In a highly-anticipated move expected to significantly affect the regulatory rules that hospitals and other healthcare facilities are held to, the Centers for Medicare & Medicaid Services (CMS) has officially adopted the 2012 edition of the Life Safety Code® (LSC).
CMS has confirmed that the final rule adopts updated provisions of the National Fire Protection Association’s (NFPA) 2012 edition of the LSC as well as provisions of the NFPA’s 2012 edition of the Health Care Facilities Code.
Healthcare providers affected by this rule must comply with all regulations by July 4—60 days from the publication date of the rule in the Federal Register.
The adoption of the rule has long been anticipated, as the LSC, which governs fire safety regulations in U.S. hospitals, is updated every three years, and CMS has not formally adopted a new update since 2003, when it adopted the 2000 edition. As a result, CMS surveyors have been holding healthcare facilities to different standards to other regulatory agencies that have gradually adopted provisions of the new LSC in their survey requirements.
Some of the main changes required under the final rule include:
- Healthcare facilities located in buildings that are taller than 75 feet are required to install automatic sprinkler systems within 12 years. after the rule’s effective date.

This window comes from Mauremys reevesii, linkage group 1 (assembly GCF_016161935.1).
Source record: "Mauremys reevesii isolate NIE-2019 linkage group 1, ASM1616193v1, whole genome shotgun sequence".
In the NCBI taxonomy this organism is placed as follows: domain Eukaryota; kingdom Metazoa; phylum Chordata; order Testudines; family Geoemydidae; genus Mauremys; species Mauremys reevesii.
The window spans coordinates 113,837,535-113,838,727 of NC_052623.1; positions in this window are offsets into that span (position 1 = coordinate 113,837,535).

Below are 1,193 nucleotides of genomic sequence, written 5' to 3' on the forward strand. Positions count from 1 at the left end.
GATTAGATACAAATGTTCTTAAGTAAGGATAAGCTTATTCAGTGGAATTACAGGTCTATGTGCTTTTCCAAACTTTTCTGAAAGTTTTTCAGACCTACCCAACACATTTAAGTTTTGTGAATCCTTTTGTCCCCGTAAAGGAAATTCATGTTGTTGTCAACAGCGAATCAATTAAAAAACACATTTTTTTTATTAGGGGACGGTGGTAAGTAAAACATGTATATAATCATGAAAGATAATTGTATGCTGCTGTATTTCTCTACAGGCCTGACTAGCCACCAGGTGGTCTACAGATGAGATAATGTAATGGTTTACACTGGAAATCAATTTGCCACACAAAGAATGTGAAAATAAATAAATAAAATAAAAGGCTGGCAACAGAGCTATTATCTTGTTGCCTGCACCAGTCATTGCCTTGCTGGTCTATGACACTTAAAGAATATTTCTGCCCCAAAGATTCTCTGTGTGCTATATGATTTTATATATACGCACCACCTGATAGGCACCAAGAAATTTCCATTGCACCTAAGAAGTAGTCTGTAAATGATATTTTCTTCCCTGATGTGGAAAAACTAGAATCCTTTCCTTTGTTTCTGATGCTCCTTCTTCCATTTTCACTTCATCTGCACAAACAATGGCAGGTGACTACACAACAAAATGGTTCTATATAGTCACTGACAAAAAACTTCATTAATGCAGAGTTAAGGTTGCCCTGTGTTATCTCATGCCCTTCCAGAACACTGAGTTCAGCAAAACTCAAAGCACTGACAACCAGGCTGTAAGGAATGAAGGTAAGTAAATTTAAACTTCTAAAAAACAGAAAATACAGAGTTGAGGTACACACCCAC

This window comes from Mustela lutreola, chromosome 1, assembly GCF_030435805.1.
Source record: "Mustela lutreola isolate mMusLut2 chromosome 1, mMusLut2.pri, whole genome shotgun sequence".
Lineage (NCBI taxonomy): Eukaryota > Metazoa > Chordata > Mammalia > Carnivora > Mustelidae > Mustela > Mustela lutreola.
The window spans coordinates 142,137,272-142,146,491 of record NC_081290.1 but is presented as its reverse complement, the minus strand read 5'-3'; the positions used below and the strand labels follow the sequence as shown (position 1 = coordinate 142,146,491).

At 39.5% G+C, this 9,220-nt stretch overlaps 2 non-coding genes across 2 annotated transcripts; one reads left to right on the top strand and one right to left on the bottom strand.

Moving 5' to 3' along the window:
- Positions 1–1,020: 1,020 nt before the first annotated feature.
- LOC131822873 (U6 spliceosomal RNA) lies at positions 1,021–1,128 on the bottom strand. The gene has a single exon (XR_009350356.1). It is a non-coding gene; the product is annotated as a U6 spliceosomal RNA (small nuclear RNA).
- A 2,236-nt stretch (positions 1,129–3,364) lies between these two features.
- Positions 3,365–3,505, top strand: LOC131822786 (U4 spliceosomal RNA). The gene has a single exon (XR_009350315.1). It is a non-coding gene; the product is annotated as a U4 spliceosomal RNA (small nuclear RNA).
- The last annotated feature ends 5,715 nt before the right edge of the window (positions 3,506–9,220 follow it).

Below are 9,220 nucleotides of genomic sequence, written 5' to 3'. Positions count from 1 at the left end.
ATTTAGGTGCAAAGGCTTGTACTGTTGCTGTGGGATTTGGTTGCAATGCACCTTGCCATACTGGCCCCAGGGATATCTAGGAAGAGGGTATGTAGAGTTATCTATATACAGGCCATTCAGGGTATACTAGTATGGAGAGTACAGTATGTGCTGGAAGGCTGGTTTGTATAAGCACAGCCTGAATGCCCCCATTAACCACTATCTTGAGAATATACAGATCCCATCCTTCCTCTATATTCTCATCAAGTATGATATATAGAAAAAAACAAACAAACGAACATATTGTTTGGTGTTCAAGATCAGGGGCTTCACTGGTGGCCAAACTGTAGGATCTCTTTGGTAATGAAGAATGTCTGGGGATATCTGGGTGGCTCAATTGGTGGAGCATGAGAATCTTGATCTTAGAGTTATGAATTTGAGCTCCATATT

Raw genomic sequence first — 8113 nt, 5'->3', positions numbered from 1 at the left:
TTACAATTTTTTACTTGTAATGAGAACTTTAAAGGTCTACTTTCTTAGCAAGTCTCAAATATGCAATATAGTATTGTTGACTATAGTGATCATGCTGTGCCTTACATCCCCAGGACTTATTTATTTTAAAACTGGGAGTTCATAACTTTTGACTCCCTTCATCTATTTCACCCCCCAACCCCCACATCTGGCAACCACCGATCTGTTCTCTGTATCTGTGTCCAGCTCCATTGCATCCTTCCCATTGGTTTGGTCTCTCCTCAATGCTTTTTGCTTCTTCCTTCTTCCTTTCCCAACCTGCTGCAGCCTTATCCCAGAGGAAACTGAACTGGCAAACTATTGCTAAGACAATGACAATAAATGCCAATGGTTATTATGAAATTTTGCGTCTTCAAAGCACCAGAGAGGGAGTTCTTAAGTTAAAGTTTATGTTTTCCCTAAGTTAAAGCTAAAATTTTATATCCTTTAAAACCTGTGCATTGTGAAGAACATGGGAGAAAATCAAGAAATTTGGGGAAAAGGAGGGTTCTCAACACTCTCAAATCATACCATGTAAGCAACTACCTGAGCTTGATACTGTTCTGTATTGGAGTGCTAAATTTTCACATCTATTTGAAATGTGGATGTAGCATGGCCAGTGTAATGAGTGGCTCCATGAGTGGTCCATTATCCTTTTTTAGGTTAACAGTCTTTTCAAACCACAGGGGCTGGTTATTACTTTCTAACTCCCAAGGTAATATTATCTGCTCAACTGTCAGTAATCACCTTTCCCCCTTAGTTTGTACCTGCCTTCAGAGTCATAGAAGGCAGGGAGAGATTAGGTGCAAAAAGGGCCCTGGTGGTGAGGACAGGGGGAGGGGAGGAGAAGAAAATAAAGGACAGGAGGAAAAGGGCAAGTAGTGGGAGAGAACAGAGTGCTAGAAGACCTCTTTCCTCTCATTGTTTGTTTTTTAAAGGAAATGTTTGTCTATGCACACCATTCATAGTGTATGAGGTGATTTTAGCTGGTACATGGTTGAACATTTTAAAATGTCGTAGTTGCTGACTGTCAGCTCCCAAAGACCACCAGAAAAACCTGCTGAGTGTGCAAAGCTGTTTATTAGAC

- Healthcare facilities are required to have a fire watch or building evacuation if their sprinkler systems is out of service for more than 10 hours.
- The provisions offer long-term care facilities greater flexibility in what they can place in corridors. Currently, they cannot include benches or other seating areas because of fire code requirements limiting potential barriers to firefighters. Moving forward, LTC facilities will be able to include more home-like items such as fixed seating in the corridor for resting and certain decorations in patient rooms.
- Fireplaces will be permitted in smoke compartments without a one-hour fire wall rating, which makes a facility more home-like for residents.
- For ASCs, alcohol-based hand rub dispensers now may be placed in corridors to allow for easier access.
To get up to speed on the 2012 Life Safety Code® check out the following resources from HCPro Marketplace:
- The New Life Safety Code®: How to Prepare in Advance
- The New Life Safety Code® Workbook and Study Guide for Healthcare Facilities
- The New Life Safety Code® Field Guide for Healthcare Facilities
CMS surveyors are no longer required to determine a facility’s compliance with Advanced Diagnostic Imaging (ADI) supplier requirements or hospital outpatient department requirements. Accrediting organizations like HFAP will still evaluate compliance on these requirements, though they won’t audit billings submitted by providers.
ADI suppliers and hospital outpatient areas with computed tomography (CT) services must meet safety requirements under NEMA Standard XR-29-2013. The ruling applies to hospitals and critical access hospitals and went into effect on January 1, 2016.
Although none of the standards have been changed, surveyors will now ask facilities:
- Does the facility have outpatient areas providing CT services?